Statesmen from across the world declare their will to fight against poverty and hunger on the last day of the 15th Eurasian Economic Summit. The focus of the summit was the Eurasia region, but both problems and solutions are global, leaders agree. ‘Our differences will complete other’s missing parts,’ says Albanian President Topi
Speakers at the İzmir leg of the Eurasian Economic Summit pose for a family photo at the end of the presidental session there. The key speakers at the event included former and current presidents from 13 countries. DAILY NEWS photo, Emrah GÜREL
The ambition to fight poverty marked the closing session of the 15th Eurasian Economic Summit, which gathered active and former presidents of several countries in the Aegean city of İzmir. Turkey’s Finance Minister Mehmet Şimşek also delivered a speech at the event.
President of Albania Bamir Topi said in his remarks that a new start should be made in the struggle against world hunger. Tens of millions of people the world over are affected by an ongoing food crisis, he said. These people are forced to live without adequate and balanced nutrition. “We have to move forward to stop this as soon as possible. We are obliged to fight against poverty. We need a social-economic change to enrich Eurasia. Our differences will complete others’ missing parts. This is our richness. They create a major potential for us to co-operate. We are in a city now which is the center of a flow that affects every place on earth. Nothing in the world is isolated.”
Eurasian countries should create joint development policies, according to Gjorge Ivanov, the president of Macedonia. Development plans covering the period until 2050 should be put in place, and countries in the region should do this together, he said. “The G-8 countries have said they will write off the debts of poor countries next year. The [debt] figures are higher than arms expenditures.”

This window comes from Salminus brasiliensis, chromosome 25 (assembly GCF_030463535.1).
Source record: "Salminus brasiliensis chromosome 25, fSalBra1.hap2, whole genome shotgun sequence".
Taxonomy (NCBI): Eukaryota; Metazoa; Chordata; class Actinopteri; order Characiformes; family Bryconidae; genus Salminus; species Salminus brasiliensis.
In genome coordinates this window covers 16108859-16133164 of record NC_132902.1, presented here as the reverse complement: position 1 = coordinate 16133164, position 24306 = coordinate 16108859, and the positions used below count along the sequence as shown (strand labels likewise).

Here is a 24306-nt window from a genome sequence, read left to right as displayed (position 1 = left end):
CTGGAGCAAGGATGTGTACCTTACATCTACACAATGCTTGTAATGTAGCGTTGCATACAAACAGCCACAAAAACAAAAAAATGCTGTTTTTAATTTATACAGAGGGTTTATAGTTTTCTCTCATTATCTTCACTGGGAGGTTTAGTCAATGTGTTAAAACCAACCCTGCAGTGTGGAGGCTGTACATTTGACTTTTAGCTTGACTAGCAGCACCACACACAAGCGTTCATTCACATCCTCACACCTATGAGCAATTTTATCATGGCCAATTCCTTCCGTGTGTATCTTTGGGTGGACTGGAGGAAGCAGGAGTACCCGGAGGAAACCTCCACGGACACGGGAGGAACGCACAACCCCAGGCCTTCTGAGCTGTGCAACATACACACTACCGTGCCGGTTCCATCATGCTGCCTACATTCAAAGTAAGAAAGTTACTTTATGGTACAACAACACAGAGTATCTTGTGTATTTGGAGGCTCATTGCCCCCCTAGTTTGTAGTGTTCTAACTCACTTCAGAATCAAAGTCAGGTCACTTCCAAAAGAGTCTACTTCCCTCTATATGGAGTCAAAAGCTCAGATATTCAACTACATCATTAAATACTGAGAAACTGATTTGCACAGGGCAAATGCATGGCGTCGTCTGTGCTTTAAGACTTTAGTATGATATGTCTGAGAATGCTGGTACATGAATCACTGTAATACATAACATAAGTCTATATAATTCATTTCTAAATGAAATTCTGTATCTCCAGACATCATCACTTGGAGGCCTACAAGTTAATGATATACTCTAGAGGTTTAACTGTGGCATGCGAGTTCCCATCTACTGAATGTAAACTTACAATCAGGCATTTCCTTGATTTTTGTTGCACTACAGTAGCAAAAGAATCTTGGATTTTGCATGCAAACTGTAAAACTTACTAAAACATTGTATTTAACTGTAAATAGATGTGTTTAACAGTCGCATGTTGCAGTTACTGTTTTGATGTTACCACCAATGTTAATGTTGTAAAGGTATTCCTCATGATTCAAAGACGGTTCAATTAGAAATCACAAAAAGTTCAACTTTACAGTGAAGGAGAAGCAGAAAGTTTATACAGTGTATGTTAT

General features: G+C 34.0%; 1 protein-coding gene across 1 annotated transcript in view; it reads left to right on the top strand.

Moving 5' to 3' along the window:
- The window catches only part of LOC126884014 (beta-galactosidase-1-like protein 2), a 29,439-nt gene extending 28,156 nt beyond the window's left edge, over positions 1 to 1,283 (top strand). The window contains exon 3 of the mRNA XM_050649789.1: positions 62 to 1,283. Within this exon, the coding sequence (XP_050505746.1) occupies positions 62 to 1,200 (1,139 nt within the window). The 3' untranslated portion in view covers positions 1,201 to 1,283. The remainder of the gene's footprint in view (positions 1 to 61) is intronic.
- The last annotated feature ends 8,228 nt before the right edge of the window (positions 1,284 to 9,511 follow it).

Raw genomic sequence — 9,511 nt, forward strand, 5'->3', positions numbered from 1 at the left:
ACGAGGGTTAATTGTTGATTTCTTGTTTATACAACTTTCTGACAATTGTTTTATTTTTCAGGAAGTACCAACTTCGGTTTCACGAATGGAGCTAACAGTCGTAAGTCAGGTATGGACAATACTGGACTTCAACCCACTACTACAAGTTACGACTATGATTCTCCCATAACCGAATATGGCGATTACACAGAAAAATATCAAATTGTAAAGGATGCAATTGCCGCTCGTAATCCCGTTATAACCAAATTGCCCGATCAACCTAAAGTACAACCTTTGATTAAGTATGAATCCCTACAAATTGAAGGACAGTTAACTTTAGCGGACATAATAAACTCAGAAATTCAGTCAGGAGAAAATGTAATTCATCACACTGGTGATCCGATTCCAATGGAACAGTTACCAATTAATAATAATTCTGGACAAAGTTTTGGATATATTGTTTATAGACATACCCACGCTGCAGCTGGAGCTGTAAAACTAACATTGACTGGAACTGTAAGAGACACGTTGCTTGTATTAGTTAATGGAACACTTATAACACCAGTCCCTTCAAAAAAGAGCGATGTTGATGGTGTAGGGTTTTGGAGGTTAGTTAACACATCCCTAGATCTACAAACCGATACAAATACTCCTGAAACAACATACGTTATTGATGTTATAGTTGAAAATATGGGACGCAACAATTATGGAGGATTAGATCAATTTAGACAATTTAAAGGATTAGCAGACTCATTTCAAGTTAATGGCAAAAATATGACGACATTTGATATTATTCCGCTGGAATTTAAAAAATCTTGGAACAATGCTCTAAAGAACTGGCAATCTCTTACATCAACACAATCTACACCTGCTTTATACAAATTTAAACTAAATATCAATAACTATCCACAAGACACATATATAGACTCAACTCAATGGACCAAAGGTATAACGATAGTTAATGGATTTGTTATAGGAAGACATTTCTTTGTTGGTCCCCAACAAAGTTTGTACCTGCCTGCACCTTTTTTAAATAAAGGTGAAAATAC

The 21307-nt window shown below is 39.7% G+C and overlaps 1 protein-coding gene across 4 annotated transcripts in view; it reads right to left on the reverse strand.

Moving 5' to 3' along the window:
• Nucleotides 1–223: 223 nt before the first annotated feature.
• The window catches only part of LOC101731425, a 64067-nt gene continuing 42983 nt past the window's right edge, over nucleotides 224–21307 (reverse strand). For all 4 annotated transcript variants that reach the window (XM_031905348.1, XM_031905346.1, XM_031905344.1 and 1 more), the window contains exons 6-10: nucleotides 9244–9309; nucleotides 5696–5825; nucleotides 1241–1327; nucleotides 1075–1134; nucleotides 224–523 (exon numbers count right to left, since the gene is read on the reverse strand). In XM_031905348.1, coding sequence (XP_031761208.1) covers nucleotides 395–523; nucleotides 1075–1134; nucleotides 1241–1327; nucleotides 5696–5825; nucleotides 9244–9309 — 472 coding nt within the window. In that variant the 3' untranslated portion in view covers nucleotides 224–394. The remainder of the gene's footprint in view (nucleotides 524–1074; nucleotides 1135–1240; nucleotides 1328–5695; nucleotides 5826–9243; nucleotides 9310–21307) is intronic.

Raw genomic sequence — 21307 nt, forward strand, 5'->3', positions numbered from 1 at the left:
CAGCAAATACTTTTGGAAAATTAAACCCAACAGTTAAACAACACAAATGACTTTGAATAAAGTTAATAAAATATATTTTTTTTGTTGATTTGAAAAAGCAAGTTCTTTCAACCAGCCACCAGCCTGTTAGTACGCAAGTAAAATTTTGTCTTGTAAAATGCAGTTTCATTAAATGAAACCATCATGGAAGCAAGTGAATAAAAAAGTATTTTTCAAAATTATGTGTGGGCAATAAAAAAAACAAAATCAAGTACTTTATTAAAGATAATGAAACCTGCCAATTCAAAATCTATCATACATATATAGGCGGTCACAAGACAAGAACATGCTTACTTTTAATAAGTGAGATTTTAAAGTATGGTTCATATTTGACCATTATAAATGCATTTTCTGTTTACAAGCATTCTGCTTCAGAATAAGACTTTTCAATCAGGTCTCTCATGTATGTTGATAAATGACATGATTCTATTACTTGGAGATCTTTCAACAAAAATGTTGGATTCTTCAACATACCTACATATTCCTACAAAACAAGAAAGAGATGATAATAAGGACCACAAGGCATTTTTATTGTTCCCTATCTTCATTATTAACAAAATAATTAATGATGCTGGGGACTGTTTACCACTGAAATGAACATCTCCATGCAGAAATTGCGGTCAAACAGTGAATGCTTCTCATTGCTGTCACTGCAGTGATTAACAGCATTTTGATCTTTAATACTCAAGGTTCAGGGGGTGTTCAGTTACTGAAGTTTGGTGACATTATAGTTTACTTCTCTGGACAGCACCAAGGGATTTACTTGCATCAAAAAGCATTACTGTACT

Filip Vujanovic, president of Montenegro, said the struggle against poverty in his country began in 2007, when measures were taken to improve health and education services. Vujanovic said employment is the third step in Montenegro’s action plan.
Mihail Formuzal, governor of Moldova’s autonomous territory of Gagauzia, said there are countries that are immune to the economic crisis. “According to statistics from the World Bank, one billion people suffered from hunger in 2009. This is not only a matter for poor countries now; developed countries are the part of the problem. We want to put this on the world’s agenda. The population of Gagauzia is migrating to developed countries such as Russia, Turkey, and the European Union
countries. Thirty percent of Gagauzia’s people have left to country to work abroad.”
İzmir Chamber of Commerce (İZTO) President Ekrem Demirtaş, host of the session, said: “All of these messages have been clear: Hunger, poverty, and unemployment exist in the region, but the countries themselves are not responsible for these problems.”
In his closing statement, Akkan Suver, president of the Marmara Group Foundation, which organized the summit, noted that this year’s summit was heavily attended by representatives from China, Bosnia Herzegovina and Azerbaijan. Suver said he was particularly happy to have been honored with Mongolia’s President’s Medal, and to have seen a newly published book by Azerbaijani journalist
Halit Niyazov, which tells the 15-year history of the Eurasian Economic Summit. The 300-page book, published by the foundation, is available from the Marmara Group.